Pizza is more dangerous than you think. Approximately 2,300 Americans went to the hospital in 2017 for pizza-related injuries, according to the U.S Consumer Product Safety Commission (CPSC). It's interesting to note that pizza injuries are under the purview of the CPSC instead of the FDA, USDA, or even the CDC.

As Joe Galbo, the CPSC's social media specialist told Munchies: "The FDA obviously regulates food, but we can find injuries associated with pizza by looking for it in the injury descriptions we receive from hospitals. Based on these reports our NEISS team uses an equation to create a national estimate of injuries."

According to the data collected by the CPSC, government officials estimate that throughout the country, there were at least 2,300 emergency visits last year that were in some related to pizza. Patients were treated for injuries caused by such cheese and sauce calamities as:

  • Burns from pizza and hot pans
  • Lacerations while trying to cut a pizza pie
  • Falling in a pizza restaurant
  • Falling while carrying a pizza
  • Falling out of bed while reaching for a slice of pizza

These statistics are part of the CPSC's National Electronic Injury Surveillance System (NEISS), which tracks injury data associated with consumer products (like pizza) and E.R. visits.

This photo, entitled "Pizza: Tales of Betrayal," demonstrates how seriously the CSPC takes emergency room visits due to food. While pizza is definitely dangerous, the NEISS system receives hundreds of thousands of other reports of injuries caused by barbecue grills and stoves (24,082), cooking ranges and ovens (57,082), and even holiday and party decorations (23,279). While pizza can definitely lead you to the E.R., everything in life is dangerous, and you should always take a few minutes to think about your safety while starting a task.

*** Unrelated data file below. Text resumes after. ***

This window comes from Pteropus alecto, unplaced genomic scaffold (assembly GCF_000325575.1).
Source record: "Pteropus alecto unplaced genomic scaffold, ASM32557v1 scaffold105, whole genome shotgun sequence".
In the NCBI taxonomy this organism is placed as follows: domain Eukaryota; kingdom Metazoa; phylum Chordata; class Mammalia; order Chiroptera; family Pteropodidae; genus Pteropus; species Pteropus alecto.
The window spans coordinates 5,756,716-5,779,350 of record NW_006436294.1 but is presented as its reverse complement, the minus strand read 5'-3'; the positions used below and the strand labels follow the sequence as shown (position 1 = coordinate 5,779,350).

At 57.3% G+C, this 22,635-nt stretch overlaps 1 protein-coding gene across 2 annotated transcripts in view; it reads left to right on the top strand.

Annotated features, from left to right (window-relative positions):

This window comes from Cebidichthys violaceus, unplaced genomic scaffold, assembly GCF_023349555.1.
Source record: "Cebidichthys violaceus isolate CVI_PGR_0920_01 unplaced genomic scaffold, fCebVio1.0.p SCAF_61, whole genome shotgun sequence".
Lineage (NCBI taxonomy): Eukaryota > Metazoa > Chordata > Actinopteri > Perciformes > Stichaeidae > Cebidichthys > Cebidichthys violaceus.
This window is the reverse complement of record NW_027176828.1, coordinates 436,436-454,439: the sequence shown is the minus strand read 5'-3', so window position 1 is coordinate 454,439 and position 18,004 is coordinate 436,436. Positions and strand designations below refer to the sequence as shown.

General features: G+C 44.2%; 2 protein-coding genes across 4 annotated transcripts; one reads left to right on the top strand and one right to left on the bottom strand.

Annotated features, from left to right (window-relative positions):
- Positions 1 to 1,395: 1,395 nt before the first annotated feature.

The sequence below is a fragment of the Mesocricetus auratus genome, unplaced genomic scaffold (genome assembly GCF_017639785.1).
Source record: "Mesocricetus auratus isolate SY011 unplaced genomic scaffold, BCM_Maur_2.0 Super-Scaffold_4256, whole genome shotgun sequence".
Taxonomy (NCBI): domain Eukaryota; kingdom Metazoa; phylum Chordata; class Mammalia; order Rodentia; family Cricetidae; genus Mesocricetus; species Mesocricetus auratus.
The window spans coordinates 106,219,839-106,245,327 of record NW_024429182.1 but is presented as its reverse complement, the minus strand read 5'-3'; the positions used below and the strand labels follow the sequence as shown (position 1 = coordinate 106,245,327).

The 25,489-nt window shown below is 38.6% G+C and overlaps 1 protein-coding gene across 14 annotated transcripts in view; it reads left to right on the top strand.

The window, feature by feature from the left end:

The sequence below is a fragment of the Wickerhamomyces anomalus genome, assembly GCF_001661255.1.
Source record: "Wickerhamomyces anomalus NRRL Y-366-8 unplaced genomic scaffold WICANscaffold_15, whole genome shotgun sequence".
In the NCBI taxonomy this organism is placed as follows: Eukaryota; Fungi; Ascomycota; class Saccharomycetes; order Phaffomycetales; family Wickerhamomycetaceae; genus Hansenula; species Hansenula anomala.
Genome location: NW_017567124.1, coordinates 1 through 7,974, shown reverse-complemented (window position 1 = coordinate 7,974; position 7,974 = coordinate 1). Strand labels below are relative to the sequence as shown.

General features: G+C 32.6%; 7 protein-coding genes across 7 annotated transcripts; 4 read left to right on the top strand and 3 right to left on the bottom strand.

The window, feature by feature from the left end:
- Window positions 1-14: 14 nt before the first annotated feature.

"We spend a lot of time encouraging consumers to be mindful of safety when they're creating their nursery, when they're placing their portable generator around their home, when they're making these small life decisions that seem inconsequential, but could have serious consequences," Galbo said in his Munchies interview. "If there was one thing we would ask of people, it would be to take an extra second to think about your safety. To find ways and make small changes to keep their families safe."

What do you think? Should you avoid pizza to keep your family safe? Are these statistics helpful or is it just fear mongering?

Luis Molinero/Shutterstock

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